Conventional invasive coronary angiography is the clinical gold standard for detecting of coronary artery stenoses. Noninvasive multidetector computed tomography (MDCT) in combination with retrospective ECG gating has recently been shown to permit visualization of the coronary artery lumen and detection of coronary artery stenoses. Single photon emission tomography (SPECT) perfusion imaging has been considered the reference method for evaluation of nonviable myocardium, but magnetic resonance imaging (MRI) can accurately depict structure, function, effusion, and myocardial viability, with an overall capacity unmatched by any other single imaging modality. Magnetocardiography (MCG) provides noninvasively information about myocardial excitation propagation and repolarization without the use of electrodes. This evolving technique may be considered the magnetic equivalent to electrocardiography. The aim of the present series of studies was to evaluate changes in the myocardium assessed with SPECT and MRI caused by coronary artery disease, examine the capability of multidetector computed tomography coronary angiography (MDCT-CA) to detect significant stenoses in the coronary arteries, and MCG to assess remote myocardial infarctions. Our study showed that in severe, progressing coronary artery disease laser treatment does not improve global left ventricular function or myocardial perfusion, but it does preserve systolic wall thickening in fixed defects (scar). It also prevents changes from ischemic myocardial regions to scar. The MCG repolarization variables are informative in remote myocardial infarction, and may perform as well as the conventional QRS criteria in detection of healed myocardial infarction. These STT abnormalities are more pronounced in patients with Q-wave infarction than in patients with non-Q-wave infarctions. MDCT-CA had a sensitivity of 82%, a specificity of 94%, a positive predictive value of 79%, and a negative predictive value of 95% for stenoses over 50% in the main coronary arteries as compared with conventional coronary angiography in patients with known coronary artery disease. Left ventricular wall dysfunction, perfusion defects, and infarctions were detected in 50-78% of sectors assigned to calcifications or stenoses, but also in sectors supplied by normally perfused coronary arteries. Our study showed a low sensitivity (sensitivity 63%) in detecting obstructive coronary artery disease assessed by MDCT in patients with severe aortic stenosis. Massive calcifications complicated correct assessment of the lumen of coronary arteries.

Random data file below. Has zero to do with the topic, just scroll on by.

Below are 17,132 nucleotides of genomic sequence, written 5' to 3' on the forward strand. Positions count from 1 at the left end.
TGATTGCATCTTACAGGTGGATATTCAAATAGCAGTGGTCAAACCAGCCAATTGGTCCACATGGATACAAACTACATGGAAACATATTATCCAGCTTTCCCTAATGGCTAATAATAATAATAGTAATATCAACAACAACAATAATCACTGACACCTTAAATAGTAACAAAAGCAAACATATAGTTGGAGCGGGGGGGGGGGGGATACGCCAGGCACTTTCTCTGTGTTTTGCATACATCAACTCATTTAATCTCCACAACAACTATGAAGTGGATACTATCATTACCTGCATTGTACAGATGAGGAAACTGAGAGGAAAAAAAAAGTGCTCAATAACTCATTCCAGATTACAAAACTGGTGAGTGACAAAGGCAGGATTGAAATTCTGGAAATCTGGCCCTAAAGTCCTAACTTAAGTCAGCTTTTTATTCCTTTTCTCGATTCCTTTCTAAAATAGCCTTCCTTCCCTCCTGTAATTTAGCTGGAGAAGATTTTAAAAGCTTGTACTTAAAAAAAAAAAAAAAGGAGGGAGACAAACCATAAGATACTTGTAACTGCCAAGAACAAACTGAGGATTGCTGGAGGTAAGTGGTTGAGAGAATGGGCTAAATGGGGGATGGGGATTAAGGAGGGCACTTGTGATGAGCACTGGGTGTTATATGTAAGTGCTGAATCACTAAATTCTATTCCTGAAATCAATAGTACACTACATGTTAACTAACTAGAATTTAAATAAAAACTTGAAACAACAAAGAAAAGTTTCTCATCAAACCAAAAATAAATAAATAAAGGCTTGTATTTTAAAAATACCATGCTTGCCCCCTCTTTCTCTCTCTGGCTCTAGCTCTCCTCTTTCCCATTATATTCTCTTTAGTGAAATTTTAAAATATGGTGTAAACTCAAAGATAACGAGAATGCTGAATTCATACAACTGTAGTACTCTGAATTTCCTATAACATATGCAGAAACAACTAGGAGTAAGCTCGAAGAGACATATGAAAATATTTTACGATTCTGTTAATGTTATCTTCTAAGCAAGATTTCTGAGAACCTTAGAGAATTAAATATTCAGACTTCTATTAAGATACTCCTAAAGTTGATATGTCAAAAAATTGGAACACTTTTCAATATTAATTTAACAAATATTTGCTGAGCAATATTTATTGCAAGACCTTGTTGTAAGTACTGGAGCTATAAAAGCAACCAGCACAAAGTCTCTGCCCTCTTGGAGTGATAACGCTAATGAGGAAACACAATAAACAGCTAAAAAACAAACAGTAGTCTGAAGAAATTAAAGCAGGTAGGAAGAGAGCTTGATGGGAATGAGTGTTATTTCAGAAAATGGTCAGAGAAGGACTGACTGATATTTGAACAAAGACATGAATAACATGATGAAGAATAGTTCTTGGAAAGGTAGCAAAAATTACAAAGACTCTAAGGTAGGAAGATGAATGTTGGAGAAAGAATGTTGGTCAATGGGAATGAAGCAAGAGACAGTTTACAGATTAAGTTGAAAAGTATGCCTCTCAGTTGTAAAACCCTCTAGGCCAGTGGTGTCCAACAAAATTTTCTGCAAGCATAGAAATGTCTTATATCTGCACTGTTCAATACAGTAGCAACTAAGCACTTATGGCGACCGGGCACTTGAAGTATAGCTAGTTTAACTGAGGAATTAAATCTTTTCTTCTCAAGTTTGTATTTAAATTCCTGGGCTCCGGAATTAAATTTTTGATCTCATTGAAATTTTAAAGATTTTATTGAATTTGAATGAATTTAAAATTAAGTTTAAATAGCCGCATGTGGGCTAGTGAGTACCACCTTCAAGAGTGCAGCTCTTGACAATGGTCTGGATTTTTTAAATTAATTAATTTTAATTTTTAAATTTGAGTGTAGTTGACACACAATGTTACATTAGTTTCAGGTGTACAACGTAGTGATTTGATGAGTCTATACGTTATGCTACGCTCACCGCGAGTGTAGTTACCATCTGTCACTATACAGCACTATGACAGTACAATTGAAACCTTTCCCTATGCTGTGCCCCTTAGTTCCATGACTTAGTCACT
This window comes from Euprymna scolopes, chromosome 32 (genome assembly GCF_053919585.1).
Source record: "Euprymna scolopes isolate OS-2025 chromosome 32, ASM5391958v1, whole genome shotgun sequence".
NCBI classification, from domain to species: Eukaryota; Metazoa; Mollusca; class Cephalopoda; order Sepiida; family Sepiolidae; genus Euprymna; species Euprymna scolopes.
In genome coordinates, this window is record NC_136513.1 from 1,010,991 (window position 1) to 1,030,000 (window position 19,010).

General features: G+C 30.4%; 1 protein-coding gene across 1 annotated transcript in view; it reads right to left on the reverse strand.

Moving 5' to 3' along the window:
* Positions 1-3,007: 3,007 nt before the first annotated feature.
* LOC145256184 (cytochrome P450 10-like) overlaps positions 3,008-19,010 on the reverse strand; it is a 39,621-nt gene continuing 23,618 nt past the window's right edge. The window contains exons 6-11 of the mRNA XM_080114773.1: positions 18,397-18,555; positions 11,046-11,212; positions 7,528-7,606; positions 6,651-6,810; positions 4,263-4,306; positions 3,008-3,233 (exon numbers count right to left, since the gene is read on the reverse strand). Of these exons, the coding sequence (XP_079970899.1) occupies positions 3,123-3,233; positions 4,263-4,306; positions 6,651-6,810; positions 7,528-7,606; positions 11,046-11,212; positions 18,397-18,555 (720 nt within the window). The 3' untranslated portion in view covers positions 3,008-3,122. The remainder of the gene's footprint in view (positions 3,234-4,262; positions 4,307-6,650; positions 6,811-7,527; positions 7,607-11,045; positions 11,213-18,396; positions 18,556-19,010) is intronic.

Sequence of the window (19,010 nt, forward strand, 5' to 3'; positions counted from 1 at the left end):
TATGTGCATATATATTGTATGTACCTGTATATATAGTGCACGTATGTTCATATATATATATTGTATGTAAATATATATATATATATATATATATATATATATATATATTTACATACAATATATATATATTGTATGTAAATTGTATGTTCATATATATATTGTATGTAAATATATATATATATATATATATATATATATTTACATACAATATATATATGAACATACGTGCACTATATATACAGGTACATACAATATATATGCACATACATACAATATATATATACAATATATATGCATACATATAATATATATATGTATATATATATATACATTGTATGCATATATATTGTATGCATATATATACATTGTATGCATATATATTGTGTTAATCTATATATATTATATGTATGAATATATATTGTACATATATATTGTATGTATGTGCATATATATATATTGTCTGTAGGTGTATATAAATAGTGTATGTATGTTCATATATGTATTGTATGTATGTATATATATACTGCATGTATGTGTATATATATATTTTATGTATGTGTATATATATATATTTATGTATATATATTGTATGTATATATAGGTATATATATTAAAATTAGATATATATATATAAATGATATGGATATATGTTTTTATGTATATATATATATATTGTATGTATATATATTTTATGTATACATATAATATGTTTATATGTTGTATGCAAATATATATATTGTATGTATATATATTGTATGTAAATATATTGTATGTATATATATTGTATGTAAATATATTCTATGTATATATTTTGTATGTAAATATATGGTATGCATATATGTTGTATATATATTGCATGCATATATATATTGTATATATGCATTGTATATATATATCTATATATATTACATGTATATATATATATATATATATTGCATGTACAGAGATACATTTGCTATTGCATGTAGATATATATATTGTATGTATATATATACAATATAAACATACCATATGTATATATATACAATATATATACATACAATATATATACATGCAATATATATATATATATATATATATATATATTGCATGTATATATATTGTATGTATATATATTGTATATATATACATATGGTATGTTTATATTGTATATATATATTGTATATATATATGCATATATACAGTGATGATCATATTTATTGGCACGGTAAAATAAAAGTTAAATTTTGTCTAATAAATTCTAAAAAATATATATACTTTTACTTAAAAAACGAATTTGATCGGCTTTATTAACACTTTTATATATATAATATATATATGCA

• Ilonen, Ilkka (Helsingin yliopisto, 2011)